Carillon bells that sound like bees, twittering mechanical birds, talking gongs, perplexing art projections and eerie, undulating soundscapes that reverberate through the walls — is this the most intriguing concert hall in Europe? Completed in 2002, when Bruges was awarded European Capital of Culture, the iconic Concertgebouw is one of the rare, contemporary attractions that can hold its own among the city’s parade of medieval landmarks — and now, you can go behind the scenes on a playful, musical discovery tour. Starting at the sound model — a curious object shaped like the building itself — and ending with a breathtaking panorama of the city from its terracotta rooftop, the Concertgebouw circuit trail weaves around the building, offering an insight into its two music chambers and other technical areas usually closed off from the public. Immerse yourself in the superlative acoustics, marvel at the contemporary art collections and even create your own soundscapes at the musical labyrinth on the sixth floor. Top tip: arrive early to beat the crowds and have the entire experience to yourself. 

The Groeninge Museum provides a varied overview of the history of Belgian visual art, including works from Flemish primitives such as Jan van Eyck, Hans Memling and Gerard David.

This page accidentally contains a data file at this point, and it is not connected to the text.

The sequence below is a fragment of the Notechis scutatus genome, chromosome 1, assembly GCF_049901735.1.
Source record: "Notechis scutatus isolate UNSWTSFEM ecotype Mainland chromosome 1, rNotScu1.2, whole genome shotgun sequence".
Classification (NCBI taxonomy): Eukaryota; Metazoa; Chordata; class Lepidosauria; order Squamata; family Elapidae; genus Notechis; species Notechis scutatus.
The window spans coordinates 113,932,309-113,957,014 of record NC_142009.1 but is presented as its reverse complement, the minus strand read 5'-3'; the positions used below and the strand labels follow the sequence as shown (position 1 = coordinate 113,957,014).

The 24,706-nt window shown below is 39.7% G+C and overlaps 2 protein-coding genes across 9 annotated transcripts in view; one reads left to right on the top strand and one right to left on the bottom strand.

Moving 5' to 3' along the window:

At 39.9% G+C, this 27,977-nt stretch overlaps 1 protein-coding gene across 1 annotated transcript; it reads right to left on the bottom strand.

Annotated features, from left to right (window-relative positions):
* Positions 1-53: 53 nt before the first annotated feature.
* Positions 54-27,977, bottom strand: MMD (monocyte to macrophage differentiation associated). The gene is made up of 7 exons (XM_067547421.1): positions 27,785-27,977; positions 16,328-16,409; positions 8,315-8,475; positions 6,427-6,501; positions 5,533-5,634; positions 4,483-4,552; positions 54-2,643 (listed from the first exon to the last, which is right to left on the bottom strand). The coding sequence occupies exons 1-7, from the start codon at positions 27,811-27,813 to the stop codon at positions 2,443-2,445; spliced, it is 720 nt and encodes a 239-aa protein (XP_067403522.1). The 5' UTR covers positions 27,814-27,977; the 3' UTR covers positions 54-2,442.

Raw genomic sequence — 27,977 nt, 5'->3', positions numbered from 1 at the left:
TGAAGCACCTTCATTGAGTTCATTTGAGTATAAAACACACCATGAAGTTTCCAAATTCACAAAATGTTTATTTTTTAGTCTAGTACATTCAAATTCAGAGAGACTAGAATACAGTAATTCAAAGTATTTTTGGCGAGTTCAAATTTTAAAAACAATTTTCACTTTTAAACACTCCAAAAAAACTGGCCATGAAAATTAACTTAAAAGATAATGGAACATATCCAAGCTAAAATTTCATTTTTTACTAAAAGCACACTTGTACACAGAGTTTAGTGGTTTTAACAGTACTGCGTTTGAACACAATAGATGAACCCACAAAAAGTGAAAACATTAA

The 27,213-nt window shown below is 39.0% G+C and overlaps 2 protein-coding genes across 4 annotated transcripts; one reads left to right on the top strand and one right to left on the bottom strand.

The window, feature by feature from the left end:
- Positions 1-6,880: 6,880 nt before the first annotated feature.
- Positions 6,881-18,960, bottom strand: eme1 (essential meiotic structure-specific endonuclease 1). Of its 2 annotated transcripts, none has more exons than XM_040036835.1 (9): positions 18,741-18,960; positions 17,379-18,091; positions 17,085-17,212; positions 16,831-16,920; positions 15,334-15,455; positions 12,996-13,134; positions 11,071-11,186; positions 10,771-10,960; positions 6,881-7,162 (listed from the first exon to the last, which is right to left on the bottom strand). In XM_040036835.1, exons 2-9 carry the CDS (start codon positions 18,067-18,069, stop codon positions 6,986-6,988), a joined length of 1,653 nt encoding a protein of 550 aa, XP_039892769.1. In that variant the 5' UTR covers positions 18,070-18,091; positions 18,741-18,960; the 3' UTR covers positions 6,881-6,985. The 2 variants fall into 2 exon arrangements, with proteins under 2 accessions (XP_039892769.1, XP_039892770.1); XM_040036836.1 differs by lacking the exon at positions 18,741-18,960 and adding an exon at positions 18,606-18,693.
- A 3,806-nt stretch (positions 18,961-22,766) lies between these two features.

Photograph by Visit Bruges

2. Discover Flemish masters

With a history stretching back to the ninth century, there’s a strong sense of legacy in medieval Bruges. The city’s golden era saw leading Flemish artists such as Jan van Eyck and Hans Memling carve their niches here, and a variety of their work is still on display in the world-renowned Groeninge Museum. Carve out an afternoon to marvel at the impossibly vivid colours, the detailed facial expressions of the painted figures and the often religiously inspired story of the paintings, from Jan van Eyck’s vibrant Madonna with Canon Van der Paele to Gerard David’s eerie and intriguing The Judgement of Cambyses. Prefer modern art? The museum also houses a selection of paintings from the 18th- and 19th-century neo-classical and realist periods, masterpieces from Flemish Expressionism and post-war modern art.